MOG protein a key autoantigen
in multiple sclerosis
Myelin Oligodendrocyte Glycoprotein (MOG), a 26- to 28-kDa protein, is a member of the immunoglobulin superfamily. It is expressed exclusively in the central nervous system (CNS), specifically on the surface of myelinating oligodendrocytes and external lamellae of myelin sheath. Although MOG protein constitutes only 0.01-0.05% of the CNS myelin proteins, it is a major antigen candidate for inducing the autoimmune disease multiple sclerosis (MS). Myelin Basic Protein (MBS) and PLP (Myelin Proteolipid Protein) may play similar functions.
Monitoring autoantibodies to MBP, MOG and/or PLP is a useful tool to study the disease, its progression as well as the effect of potential inhibitors. AnaSpec (Eurogentec's US subsidiary) was pioneer in developing proprietary ELISA Assay Kits for such autoantibodies.
MOG (35-55), the most popular antigen used to induce EAE
MOG (35-55) is able to induce autoantibody production and relapsing-remitting neurological disease causing extensive plaque-like demyelination. Autoantibody response to MOG (35-55) has been observed in MS patients and MOG (35-55)-induced experimental autoimmune encephalomyelitis (EAE) C57/BL6 mice and Lewis rats.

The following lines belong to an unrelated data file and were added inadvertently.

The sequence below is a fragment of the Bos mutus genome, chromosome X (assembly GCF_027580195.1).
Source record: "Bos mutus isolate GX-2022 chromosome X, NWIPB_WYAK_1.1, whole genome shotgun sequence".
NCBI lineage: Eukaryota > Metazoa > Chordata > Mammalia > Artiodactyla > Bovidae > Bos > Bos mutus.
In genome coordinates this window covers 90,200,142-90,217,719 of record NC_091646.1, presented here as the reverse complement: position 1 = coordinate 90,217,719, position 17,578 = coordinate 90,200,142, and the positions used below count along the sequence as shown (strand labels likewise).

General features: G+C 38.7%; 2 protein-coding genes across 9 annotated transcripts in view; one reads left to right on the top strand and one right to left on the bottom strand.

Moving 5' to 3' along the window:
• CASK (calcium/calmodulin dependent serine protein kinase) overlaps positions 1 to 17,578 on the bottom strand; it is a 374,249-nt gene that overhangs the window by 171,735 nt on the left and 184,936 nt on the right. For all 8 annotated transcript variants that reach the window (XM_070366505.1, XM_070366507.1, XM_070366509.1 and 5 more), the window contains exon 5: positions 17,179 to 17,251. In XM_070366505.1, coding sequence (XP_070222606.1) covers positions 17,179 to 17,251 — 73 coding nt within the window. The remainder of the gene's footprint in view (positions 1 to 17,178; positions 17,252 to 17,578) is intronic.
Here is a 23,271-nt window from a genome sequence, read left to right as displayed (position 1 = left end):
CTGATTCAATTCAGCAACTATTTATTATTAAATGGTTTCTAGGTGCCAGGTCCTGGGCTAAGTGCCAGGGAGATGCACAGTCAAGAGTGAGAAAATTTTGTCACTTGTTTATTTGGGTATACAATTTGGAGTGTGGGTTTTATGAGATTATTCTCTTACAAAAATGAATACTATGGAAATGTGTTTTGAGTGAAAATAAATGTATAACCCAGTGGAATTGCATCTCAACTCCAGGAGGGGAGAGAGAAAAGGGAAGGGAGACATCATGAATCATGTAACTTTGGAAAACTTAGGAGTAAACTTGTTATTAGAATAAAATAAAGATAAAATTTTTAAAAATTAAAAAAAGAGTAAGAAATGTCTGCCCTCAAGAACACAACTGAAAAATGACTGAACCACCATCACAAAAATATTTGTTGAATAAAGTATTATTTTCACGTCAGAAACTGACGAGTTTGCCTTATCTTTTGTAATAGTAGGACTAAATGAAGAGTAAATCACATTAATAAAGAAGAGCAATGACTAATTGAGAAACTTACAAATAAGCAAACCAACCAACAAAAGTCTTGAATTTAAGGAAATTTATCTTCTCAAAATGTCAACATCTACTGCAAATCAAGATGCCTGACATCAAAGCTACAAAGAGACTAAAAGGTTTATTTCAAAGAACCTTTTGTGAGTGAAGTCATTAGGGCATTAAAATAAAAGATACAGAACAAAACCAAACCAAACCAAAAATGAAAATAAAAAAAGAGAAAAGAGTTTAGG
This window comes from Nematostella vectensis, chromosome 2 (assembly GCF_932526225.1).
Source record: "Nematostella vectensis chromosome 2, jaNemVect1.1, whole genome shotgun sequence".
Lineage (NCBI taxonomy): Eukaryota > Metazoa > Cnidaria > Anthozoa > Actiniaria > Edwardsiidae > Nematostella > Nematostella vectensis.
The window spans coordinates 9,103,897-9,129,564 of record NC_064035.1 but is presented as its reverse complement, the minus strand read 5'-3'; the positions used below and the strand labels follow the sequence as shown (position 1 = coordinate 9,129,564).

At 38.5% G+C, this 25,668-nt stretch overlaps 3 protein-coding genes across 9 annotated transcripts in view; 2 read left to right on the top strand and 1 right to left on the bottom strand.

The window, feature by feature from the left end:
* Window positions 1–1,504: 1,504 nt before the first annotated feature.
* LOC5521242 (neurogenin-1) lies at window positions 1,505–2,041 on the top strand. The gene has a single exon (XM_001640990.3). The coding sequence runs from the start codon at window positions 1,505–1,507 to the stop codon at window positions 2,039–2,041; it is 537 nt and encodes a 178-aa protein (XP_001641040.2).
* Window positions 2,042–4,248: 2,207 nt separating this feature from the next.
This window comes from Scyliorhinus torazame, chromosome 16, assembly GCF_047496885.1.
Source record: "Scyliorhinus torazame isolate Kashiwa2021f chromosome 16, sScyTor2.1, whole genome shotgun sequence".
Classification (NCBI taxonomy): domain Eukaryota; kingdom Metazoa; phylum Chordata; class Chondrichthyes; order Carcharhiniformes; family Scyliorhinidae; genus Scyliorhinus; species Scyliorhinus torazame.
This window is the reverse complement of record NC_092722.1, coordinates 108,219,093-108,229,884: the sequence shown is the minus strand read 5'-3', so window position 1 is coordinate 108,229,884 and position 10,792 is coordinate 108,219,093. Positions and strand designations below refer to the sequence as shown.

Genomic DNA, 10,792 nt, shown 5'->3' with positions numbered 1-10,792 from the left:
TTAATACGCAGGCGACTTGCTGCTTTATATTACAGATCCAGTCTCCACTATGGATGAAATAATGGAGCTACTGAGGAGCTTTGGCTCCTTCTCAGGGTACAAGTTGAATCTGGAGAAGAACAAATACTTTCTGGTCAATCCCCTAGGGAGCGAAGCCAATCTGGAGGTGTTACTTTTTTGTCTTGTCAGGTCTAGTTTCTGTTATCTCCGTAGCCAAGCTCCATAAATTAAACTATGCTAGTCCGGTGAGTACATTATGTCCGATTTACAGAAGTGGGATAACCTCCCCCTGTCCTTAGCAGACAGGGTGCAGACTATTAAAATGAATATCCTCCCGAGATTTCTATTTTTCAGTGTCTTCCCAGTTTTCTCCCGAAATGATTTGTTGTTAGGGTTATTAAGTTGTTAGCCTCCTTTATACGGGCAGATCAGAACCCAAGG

Every lot of MOG (35-55) peptide is tested and proven to induce EAE.
Experimental Autoimmune Encephalomyelitis
A well-established animal model of MS is Experimental Autoimmune Encephalomyelitis (EAE), an inflammatory demyelinating disease of the CNS mostly induced in mice and rats. The most commonly used antigens are the MBP, MOG or PLP recombinant proteins, or peptides thereof. These antigens all lead to distinct EAE models with their own disease specificities. MBP (69-85), MOG (35-55), PLP (139-151) and PLP (178-191) have all proved efficient as EAE antigens.
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